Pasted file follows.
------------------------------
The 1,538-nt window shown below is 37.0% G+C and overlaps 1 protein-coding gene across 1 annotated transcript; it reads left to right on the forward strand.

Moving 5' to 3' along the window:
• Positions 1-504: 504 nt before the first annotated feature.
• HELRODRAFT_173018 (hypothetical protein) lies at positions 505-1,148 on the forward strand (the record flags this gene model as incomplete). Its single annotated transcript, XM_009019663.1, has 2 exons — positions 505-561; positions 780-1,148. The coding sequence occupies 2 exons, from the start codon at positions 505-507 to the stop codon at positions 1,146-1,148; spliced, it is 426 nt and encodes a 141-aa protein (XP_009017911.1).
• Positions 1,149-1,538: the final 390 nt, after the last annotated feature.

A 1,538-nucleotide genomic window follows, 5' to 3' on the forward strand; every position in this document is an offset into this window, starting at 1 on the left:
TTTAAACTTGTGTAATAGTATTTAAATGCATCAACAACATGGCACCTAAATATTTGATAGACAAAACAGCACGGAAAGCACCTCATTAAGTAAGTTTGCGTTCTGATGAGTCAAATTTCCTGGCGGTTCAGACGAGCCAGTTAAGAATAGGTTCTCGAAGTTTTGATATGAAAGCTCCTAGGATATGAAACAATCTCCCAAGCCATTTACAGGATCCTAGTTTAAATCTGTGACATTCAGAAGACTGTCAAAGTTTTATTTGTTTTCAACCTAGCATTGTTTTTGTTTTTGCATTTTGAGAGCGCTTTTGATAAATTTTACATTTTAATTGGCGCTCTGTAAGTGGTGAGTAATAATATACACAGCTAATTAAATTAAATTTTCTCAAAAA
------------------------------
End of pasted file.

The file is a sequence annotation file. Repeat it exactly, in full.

The 1,538-nt window shown below is 37.0% G+C and overlaps 1 protein-coding gene across 1 annotated transcript; it reads left to right on the forward strand.

Moving 5' to 3' along the window:
• Positions 1-504: 504 nt before the first annotated feature.
• HELRODRAFT_173018 (hypothetical protein) lies at positions 505-1,148 on the forward strand (the record flags this gene model as incomplete). Its single annotated transcript, XM_009019663.1, has 2 exons — positions 505-561; positions 780-1,148. The coding sequence occupies 2 exons, from the start codon at positions 505-507 to the stop codon at positions 1,146-1,148; spliced, it is 426 nt and encodes a 141-aa protein (XP_009017911.1).
• Positions 1,149-1,538: the final 390 nt, after the last annotated feature.

A 1,538-nucleotide genomic window follows, 5' to 3' on the forward strand; every position in this document is an offset into this window, starting at 1 on the left:
TTTAAACTTGTGTAATAGTATTTAAATGCATCAACAACATGGCACCTAAATATTTGATAGACAAAACAGCACGGAAAGCACCTCATTAAGTAAGTTTGCGTTCTGATGAGTCAAATTTCCTGGCGGTTCAGACGAGCCAGTTAAGAATAGGTTCTCGAAGTTTTGATATGAAAGCTCCTAGGATATGAAACAATCTCCCAAGCCATTTACAGGATCCTAGTTTAAATCTGTGACATTCAGAAGACTGTCAAAGTTTTATTTGTTTTCAACCTAGCATTGTTTTTGTTTTTGCATTTTGAGAGCGCTTTTGATAAATTTTACATTTTAATTGGCGCTCTGTAAGTGGTGAGTAATAATATACACAGCTAATTAAATTAAATTTTCTCAAAAA